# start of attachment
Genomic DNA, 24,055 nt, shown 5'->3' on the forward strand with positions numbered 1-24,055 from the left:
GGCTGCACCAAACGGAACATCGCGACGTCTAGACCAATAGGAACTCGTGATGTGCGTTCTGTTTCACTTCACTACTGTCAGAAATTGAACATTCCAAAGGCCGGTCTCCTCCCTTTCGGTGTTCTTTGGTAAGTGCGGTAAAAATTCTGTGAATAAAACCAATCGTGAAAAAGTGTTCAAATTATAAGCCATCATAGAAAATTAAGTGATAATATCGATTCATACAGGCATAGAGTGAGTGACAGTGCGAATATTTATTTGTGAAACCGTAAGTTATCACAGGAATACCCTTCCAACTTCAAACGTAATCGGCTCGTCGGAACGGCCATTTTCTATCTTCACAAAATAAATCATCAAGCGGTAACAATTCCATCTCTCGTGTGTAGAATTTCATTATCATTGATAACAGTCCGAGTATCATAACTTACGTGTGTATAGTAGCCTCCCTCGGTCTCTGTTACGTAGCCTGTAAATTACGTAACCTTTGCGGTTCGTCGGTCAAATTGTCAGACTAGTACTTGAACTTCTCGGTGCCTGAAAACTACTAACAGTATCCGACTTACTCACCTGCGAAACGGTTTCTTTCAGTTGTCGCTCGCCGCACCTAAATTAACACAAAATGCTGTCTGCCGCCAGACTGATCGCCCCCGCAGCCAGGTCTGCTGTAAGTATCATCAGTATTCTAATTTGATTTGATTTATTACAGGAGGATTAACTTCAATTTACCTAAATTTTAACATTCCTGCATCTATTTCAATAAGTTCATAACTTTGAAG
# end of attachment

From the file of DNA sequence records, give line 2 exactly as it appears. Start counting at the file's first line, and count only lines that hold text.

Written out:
GGCTGCACCAAACGGAACATCGCGACGTCTAGACCAATAGGAACTCGTGATGTGCGTTCTGTTTCACTTCACTACTGTCAGAAATTGAACATTCCAAAGGCCGGTCTCCTCCCTTTCGGTGTTCTTTGGTAAGTGCGGTAAAAATTCTGTGAATAAAACCAATCGTGAAAAAGTGTTCAAATTATAAGCCATCATAGAAAATTAAGTGATAATATCGATTCATACAGGCATAGAGTGAGTGACAGTGCGAATATTTATTTGTGAAACCGTAAGTTATCACAGGAATACCCTTCCAACTTCAAACGTAATCGGCTCGTCGGAACGGCCATTTTCTATCTTCACAAAATAAATCATCAAGCGGTAACAATTCCATCTCTCGTGTGTAGAATTTCATTATCATTGATAACAGTCCGAGTATCATAACTTACGTGTGTATAGTAGCCTCCCTCGGTCTCTGTTACGTAGCCTGTAAATTACGTAACCTTTGCGGTTCGTCGGTCAAATTGTCAGACTAGTACTTGAACTTCTCGGTGCCTGAAAACTACTAACAGTATCCGACTTACTCACCTGCGAAACGGTTTCTTTCAGTTGTCGCTCGCCGCACCTAAATTAACACAAAATGCTGTCTGCCGCCAGACTGATCGCCCCCGCAGCCAGGTCTGCTGTAAGTATCATCAGTATTCTAATTTGATTTGATTTATTACAGGAGGATTAACTTCAATTTACCTAAATTTTAACATTCCTGCATCTATTTCAATAAGTTCATAACTTTGAAG